LAs part of its long-running crackdown on unlicensed iGaming operators and the Australian Communications and Media Authority (ACMA) has announced that it has commenced civil actions in federal court against a trio of entities.

The media and communications watchdog used to detail that it is taking Rhys Edward Jones to court amid claims that the individual had provided Australians with access to unlicensed services for the year to March of 2021. The regulator explained that its proceedings also involve iGaming operator Diverse Link Proprietary Limited as well as Brenton Lee Buttigieg, who is alleged to have promoted the illicit enterprise and referred punters to its domain.

Steep sanctions:

The ACMA disclosed that it is seeking a judgement that the trio’s activities had contravened Section 15(2A) of the Interactive Gambling Act of 2001, which could see Jones and Buttigieg hit with penalties for each individual infraction of approximately $1.19 million. The steward noted that a successful prosecution could moreover involve Diverse Link Proprietary Limited being ordered to forfeit up to $5.95 million.

Extensive examination:

Established in July of 2005, the ACMA declared that its actions follow the conclusion of ‘a detailed investigation’ into the unlicensed iGaming service initially branded under the PPPfish moniker. The watchdog stated that this enterprise later changed its name to Shuffle Gaming before being rechristened as Redraw Poker and had offered ‘online poker services’ that were prohibited under Section 15(2A) of the Interactive Gambling Act of 2001.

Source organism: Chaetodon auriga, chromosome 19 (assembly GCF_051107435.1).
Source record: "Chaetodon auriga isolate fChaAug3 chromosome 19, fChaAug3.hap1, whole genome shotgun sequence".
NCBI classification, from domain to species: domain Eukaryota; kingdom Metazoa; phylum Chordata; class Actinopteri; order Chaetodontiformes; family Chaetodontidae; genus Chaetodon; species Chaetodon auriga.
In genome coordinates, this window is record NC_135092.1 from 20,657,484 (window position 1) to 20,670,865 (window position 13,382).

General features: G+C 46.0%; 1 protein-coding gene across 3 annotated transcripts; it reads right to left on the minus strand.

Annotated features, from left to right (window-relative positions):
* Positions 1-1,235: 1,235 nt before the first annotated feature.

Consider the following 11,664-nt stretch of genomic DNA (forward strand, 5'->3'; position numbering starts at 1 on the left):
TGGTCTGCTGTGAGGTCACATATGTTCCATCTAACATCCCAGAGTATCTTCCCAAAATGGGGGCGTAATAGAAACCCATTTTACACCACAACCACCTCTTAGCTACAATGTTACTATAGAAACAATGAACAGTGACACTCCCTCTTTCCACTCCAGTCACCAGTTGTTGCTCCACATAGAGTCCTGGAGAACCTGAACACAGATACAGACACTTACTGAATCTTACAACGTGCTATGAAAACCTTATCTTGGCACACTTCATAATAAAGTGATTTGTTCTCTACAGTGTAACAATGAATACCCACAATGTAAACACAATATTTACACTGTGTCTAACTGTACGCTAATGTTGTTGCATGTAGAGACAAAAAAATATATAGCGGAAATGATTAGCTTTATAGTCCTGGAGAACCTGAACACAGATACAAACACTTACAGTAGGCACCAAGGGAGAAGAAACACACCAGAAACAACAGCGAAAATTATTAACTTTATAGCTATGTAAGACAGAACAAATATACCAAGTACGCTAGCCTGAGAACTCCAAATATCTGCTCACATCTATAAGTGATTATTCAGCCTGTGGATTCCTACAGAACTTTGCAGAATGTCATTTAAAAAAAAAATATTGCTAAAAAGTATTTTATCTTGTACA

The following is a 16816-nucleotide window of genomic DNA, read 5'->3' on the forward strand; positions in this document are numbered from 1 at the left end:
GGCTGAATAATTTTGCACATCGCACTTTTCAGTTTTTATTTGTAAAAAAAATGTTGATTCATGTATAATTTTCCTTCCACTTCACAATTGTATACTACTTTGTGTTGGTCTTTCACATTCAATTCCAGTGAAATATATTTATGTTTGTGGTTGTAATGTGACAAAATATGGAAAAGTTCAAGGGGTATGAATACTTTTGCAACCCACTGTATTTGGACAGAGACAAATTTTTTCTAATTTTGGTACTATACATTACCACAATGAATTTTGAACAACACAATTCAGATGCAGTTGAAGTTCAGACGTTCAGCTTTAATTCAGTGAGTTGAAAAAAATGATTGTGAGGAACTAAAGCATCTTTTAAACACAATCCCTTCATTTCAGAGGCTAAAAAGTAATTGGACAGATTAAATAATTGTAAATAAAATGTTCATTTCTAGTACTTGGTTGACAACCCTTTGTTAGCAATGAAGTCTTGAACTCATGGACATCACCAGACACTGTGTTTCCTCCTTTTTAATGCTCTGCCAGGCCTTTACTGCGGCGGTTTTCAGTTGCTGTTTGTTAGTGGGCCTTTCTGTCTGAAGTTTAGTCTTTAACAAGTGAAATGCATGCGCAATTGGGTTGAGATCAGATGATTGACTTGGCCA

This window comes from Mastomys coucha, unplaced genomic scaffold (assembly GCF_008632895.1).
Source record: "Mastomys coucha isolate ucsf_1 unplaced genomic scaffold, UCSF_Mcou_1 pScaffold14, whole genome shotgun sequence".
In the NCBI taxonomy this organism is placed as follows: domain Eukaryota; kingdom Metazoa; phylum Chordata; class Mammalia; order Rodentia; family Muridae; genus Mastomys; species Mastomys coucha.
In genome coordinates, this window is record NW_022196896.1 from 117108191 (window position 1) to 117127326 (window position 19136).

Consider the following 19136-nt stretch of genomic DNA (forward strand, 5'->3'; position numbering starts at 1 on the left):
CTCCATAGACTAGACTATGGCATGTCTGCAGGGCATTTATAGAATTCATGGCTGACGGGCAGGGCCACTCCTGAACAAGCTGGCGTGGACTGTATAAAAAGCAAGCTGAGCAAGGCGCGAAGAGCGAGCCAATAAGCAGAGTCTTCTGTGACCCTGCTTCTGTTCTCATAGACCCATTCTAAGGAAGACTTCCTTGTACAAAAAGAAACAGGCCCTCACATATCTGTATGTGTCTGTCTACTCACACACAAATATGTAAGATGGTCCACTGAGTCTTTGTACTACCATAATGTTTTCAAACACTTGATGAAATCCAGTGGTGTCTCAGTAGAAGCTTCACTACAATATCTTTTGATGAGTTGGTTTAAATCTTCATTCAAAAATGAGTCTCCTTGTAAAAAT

Crafty contrivance:

The ACMA alleged that the services provided by Jones and then Diverse Link Proprietary Limited had offered iGaming aficionados in the ability to play online poker for money under the guise of free-play entertainment. The regulator furthermore pronounced that this unlicensed enterprise saw punters provided with access to a mobile-friendly app that linked to a separate website where chips could be purchased or redeemed via bank transfer or .

A statement from the ACMA read…

“The ACMA alleges that since March 2, 2020, the services provided by Jones and then Diverse Link Proprietary Limited had offered Australians the ability to play poker online for money. The ACMA is responsible for enforcing prohibitions against the provision or advertising of illegal interactive gambling services in Australia. As this matter is before the court, the ACMA will not be providing any further comment.”

Exhaustive embargo:

It is currently illegal to offer games of online poker to players in Australia although the move from the ACMA comes as some businesses and prominent iGaming operators are lobbying for this prohibition to be abandoned. However, this blanket ban has really only been fully enforced since 2016 when the government of former Prime Minister Malcolm Turnbull passed legislation to substantially increased the regulator’s penalty and enforcement capabilities.